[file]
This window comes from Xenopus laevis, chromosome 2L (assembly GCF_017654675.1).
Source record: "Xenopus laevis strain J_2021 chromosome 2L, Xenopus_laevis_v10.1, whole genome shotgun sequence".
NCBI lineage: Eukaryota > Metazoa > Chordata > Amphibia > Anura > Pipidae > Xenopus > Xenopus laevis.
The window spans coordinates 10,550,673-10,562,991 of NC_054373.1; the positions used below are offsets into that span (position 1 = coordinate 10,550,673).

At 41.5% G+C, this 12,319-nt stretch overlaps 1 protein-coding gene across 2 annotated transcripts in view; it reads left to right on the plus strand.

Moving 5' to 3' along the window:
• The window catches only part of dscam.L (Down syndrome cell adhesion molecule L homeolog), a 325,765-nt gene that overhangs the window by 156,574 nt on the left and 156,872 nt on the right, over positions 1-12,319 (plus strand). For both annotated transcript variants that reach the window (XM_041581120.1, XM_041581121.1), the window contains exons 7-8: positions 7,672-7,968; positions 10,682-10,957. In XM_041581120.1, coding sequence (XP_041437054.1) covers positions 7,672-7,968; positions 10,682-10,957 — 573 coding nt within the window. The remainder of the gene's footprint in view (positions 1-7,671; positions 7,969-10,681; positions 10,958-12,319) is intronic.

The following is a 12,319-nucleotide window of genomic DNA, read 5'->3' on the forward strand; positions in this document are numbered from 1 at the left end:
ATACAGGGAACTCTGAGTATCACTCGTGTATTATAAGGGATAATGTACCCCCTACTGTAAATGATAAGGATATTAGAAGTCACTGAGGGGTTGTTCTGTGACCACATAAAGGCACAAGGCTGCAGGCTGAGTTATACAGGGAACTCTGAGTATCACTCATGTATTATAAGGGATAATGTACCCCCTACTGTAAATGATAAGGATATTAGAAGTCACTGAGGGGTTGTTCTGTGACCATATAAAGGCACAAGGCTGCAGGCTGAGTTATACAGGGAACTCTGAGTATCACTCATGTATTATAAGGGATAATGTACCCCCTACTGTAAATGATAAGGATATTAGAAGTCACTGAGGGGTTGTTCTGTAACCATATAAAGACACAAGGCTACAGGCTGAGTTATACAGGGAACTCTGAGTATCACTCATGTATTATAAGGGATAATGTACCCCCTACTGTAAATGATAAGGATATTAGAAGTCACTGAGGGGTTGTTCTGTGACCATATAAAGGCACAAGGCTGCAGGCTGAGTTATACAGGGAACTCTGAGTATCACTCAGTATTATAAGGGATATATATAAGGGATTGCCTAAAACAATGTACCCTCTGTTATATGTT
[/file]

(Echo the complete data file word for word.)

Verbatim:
This window comes from Xenopus laevis, chromosome 2L (assembly GCF_017654675.1).
Source record: "Xenopus laevis strain J_2021 chromosome 2L, Xenopus_laevis_v10.1, whole genome shotgun sequence".
NCBI lineage: Eukaryota > Metazoa > Chordata > Amphibia > Anura > Pipidae > Xenopus > Xenopus laevis.
The window spans coordinates 10,550,673-10,562,991 of NC_054373.1; the positions used below are offsets into that span (position 1 = coordinate 10,550,673).

At 41.5% G+C, this 12,319-nt stretch overlaps 1 protein-coding gene across 2 annotated transcripts in view; it reads left to right on the plus strand.

Moving 5' to 3' along the window:
• The window catches only part of dscam.L (Down syndrome cell adhesion molecule L homeolog), a 325,765-nt gene that overhangs the window by 156,574 nt on the left and 156,872 nt on the right, over positions 1-12,319 (plus strand). For both annotated transcript variants that reach the window (XM_041581120.1, XM_041581121.1), the window contains exons 7-8: positions 7,672-7,968; positions 10,682-10,957. In XM_041581120.1, coding sequence (XP_041437054.1) covers positions 7,672-7,968; positions 10,682-10,957 — 573 coding nt within the window. The remainder of the gene's footprint in view (positions 1-7,671; positions 7,969-10,681; positions 10,958-12,319) is intronic.

The following is a 12,319-nucleotide window of genomic DNA, read 5'->3' on the forward strand; positions in this document are numbered from 1 at the left end:
ATACAGGGAACTCTGAGTATCACTCGTGTATTATAAGGGATAATGTACCCCCTACTGTAAATGATAAGGATATTAGAAGTCACTGAGGGGTTGTTCTGTGACCACATAAAGGCACAAGGCTGCAGGCTGAGTTATACAGGGAACTCTGAGTATCACTCATGTATTATAAGGGATAATGTACCCCCTACTGTAAATGATAAGGATATTAGAAGTCACTGAGGGGTTGTTCTGTGACCATATAAAGGCACAAGGCTGCAGGCTGAGTTATACAGGGAACTCTGAGTATCACTCATGTATTATAAGGGATAATGTACCCCCTACTGTAAATGATAAGGATATTAGAAGTCACTGAGGGGTTGTTCTGTAACCATATAAAGACACAAGGCTACAGGCTGAGTTATACAGGGAACTCTGAGTATCACTCATGTATTATAAGGGATAATGTACCCCCTACTGTAAATGATAAGGATATTAGAAGTCACTGAGGGGTTGTTCTGTGACCATATAAAGGCACAAGGCTGCAGGCTGAGTTATACAGGGAACTCTGAGTATCACTCAGTATTATAAGGGATATATATAAGGGATTGCCTAAAACAATGTACCCTCTGTTATATGTT